Ogden Theatre

1619 W. 63rd Street,
Chicago, IL 60636

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Additional Info

Previously operated by: Ascher Brothers Inc., National Theaters Corp., Stanley-Warner Theatres, Warner Bros. Circuit Management Corp.

Architects: Hal Pereira, William L. Pereira, Hans Teichert

Firms: Pereira and Pereira

Styles: Streamline Moderne

Previous Names: Hippodrome Theatre, Atlas Theatre, West Englewood Theatre

Nearby Theaters

Ogden Theatre

The Hippodrome Theatre opened in 1912 in the West Englewood neighborhood of Chicago’s South Side, and was built for the Ascher Brothers circuit. It was located near the intersection of W. 63rd Street and S. Ashland Avenue, not far from Ogden Park. Both movies and vaudeville acts were featured in its early years. Renamed Atlas Theatre in 1918, in 1920 it became the West Englewood Theatre. In the mid-1920’s, Bob Hope worked at the West Englewood Theatre, appearing as an emcee. By 1929 it was operated by the Cooney Brothers National Theaters Corp. circuit.

In 1936, Warner Brothers, which ran the theatre from the 1930’s into the 1950’s, had the theatre completely remodeled in Art Moderne style by the firm of Pereira & Pereira. After a brief closure, it reopened, renamed the Ogden Theatre, with movies only on September 9, 1936 with Ross Alexander in “Brides Are Like That”.

It remained in operation until 1961, and was demolished in July 1962.

Contributed by Bryan Krefft

Recent comments (view all 16 comments)

Englewood on October 22, 2008 at 9:08 pm

I believe this theater was known (even before it was the West Englewood) as the Hippodrome in 1910.

Englewood on October 31, 2008 at 6:19 pm

The first day of the demolition of the Ogden Theater was Friday, July 27, 1962, by the State Wrecking Company, 3415 So. Kedzie Avenue.

kencmcintyre on May 16, 2009 at 1:51 am

Here is a January 1915 ad from the Suburbanite Economist:

justinterested on September 19, 2011 at 1:14 am

Spent many a Saturday afternoon at the Ogden in 1940, only needed 5 cents for the movie, and 5 cents for pop corn.

Joe Vogel
Joe Vogel on March 16, 2012 at 8:42 am

The principals of Pereira & Pereira, the firm that did the 1936 remodeling of the West Englewood Theatre, were William Pereira and Hal Pereira. Percival Pereira was an older architect who was never a member of this firm.

Joe Vogel
Joe Vogel on August 4, 2014 at 5:01 pm

The 1915 ad linked by kencmcintyre says that the Marlowe Hippodrome Theatre was at 63rd Street and Stewart Avenue. The Hippodrome at 63rd and Ashland (or Marshfield) was a different house. I found a 1915 reference to a business at 1621 63rd in the Hippodrome Building, which would put it pretty close to the corner of Marshfield.

The West Englewood/Ogden must have been the proposed theater in this item from The American Contractor of October 4, 1919:

“ $600,000. Marshfield av., S., 6301-11. Brk. Theater: Owners Ascher Bros., Consumers bldg. Mas. Reidenour & Erickson, 535 E. 47th. Archt. H. L. Newhouse.”
6301-11 Marshfield would be at the southeast corner of Marshfield and 63rd. Items in the same journal later that year indicate that contracts had been let and construction was underway before the end of 1919. An item in the August 28, 1920, issue of the Forest Park Review said that Ascher Bros. new Englewood Theatre at 63rd and Marshfield was expected to open by January 1, so by that time the project would have taken more than a year to complete.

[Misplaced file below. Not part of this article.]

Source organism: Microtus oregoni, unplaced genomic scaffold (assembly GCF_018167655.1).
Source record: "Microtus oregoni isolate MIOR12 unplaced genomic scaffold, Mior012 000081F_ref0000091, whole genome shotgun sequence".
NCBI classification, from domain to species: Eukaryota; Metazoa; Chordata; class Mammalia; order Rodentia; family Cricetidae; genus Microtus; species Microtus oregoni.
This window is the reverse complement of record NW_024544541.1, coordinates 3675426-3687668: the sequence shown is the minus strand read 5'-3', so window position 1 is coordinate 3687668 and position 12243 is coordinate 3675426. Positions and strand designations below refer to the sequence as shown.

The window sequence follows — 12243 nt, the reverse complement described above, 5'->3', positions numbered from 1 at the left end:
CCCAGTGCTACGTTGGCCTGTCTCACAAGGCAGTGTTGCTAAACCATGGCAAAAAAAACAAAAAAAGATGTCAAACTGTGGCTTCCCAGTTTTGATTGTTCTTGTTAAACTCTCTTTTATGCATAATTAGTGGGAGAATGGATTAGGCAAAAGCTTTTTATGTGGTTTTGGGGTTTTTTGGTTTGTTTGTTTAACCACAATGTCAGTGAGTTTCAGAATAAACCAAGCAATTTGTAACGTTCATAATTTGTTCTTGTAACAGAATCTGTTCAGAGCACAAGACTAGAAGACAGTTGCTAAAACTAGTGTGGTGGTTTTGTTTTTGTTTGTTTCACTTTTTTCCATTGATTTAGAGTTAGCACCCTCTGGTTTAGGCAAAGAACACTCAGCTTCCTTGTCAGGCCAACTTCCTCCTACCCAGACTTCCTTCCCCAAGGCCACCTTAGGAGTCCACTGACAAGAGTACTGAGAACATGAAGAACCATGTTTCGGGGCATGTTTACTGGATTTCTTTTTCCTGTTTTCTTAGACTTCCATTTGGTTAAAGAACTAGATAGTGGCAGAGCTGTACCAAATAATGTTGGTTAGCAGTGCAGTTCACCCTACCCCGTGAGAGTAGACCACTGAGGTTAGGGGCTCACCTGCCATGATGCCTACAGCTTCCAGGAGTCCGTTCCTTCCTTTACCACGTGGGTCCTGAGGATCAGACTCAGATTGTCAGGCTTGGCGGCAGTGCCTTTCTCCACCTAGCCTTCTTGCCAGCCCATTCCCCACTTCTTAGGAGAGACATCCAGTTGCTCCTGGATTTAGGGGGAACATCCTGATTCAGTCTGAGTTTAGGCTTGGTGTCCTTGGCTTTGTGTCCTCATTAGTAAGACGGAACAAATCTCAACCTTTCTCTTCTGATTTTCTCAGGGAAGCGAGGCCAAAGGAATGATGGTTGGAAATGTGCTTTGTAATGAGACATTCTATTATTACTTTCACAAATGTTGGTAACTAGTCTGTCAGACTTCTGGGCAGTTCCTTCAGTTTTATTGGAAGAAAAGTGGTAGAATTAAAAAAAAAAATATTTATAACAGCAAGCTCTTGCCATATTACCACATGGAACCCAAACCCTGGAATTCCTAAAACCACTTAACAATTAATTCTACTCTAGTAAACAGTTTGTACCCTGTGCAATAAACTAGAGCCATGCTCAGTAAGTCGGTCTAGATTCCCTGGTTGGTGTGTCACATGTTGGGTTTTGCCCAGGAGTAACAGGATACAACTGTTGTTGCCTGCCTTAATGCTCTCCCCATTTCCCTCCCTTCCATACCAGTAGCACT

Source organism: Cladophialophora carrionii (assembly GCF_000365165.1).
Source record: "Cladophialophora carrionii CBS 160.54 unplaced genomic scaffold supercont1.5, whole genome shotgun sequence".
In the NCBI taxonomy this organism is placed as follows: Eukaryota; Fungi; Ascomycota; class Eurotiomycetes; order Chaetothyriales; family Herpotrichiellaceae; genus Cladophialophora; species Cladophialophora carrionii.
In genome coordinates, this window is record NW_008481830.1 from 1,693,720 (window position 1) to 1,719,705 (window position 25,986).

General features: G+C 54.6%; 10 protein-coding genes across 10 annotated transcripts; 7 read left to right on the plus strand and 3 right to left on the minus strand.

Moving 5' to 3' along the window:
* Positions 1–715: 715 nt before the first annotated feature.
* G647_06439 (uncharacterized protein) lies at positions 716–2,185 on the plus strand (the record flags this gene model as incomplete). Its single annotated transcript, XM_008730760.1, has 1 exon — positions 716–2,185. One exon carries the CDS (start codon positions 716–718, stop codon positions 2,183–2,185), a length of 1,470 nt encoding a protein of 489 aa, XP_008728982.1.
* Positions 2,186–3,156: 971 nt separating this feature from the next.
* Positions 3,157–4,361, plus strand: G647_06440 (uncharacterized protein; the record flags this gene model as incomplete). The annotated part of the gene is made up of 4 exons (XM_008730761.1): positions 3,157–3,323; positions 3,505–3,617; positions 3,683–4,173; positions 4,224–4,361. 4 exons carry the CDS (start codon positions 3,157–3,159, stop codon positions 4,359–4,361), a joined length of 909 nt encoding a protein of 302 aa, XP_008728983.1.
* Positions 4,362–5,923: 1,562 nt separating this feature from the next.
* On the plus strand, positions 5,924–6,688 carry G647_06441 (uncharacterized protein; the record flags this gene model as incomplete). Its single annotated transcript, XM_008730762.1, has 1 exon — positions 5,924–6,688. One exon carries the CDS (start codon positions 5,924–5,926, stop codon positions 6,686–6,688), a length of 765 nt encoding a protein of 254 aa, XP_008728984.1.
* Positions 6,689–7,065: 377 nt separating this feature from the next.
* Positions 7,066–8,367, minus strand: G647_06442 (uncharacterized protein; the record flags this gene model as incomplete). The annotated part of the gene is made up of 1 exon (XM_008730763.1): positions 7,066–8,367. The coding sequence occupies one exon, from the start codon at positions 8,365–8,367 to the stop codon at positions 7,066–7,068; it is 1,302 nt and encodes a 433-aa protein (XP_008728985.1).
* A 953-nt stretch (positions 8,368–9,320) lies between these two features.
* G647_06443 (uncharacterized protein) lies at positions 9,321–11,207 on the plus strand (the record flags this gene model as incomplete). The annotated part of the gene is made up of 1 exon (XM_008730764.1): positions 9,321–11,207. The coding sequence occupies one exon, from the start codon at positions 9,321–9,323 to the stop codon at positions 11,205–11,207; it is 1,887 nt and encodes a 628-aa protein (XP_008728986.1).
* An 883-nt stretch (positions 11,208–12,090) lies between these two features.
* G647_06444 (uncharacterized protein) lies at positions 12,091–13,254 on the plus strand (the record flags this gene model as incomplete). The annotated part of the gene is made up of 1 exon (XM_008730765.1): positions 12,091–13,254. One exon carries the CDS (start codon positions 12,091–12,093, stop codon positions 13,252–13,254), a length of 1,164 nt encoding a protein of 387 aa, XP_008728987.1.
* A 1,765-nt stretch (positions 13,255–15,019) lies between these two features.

I’m not sure if the old Hippodrome was just extensively rebuilt or was demolished for Ascher Bros. West Englewood Theatre. One possibility would be that Ascher Bros. acquired several lots along Marshfield Avenue behind the Hippodrome and built an entirely new auditorium there, cutting a new lobby through the existing building to 63rd Street.

Ascher Bros. had opened the Columbus Theatre on Ashland just off 63rd in 1915, but it was only half the size of the Ogden. Most likely they found business too brisk for the smaller house and built this theater to replace it. The Columbus was closed in 1926.

In 1927, the West Englewood Theatre was one of three south side houses that Ascher Bros. sold to the National Theatres Corporation, according to an item in the March 1 issue of Suburbanite Economist. The others were the Colony, at 50th and Kedzie, and the Highland, at 70th and Ashland.

Broan on October 23, 2016 at 4:26 pm

The Hippodrome/Atlas must have been a very minor theatre on the site prior to the West Englewood, which was almost certainly built from scratch.

rivest266 on August 13, 2020 at 7:06 pm

This opened as the Ascher’s West Englewood on December 30th, 1920 and reopened by Warner Brothers as the Ogden theatre on September 4th, 1936 and closed in 1963. Grand opening ads posted. No ads found for the Atlas name.

Broan on February 2, 2022 at 9:16 pm

The Atlas name appears in at least a “Four Minute Men” list from 1918. I think the Hippodrome/Ashland Hippodrome/Atlas must have been a 299 seat type theater on the same site as it was not written about or advertised much at all. Most references to it are just lists of theaters showing serials. I can’t find anything about its construction. None of the articles about the construction of the West Englewood discuss remodeling an existing building.

Broan on February 3, 2022 at 11:17 am

From Paul Moore’s research notes: “1914.30 Hippodrome 1619 W. 63rd St. Arch: Linderoth, Lietz & Schmitz. (538 Seats). Open by 1914, to 1919.”

So the Hippodrome was definitely a smaller predecessor. I can’t find reference to Linderoth, Lietz & Schmitz but S. (Sven) Linderoth was definitely an architect.

American Contractor lists: S. Linderoth & Co.63d st. 1619 - 1621 WMrs. N.M. PeacheSeptember 7, 191257American Contractor

So the (Ashland) Hippodrome opened in 1913, 538 Seats, changed names to Atlas in about 1918, and was demolished in 1919 to make way for the West Englewood.

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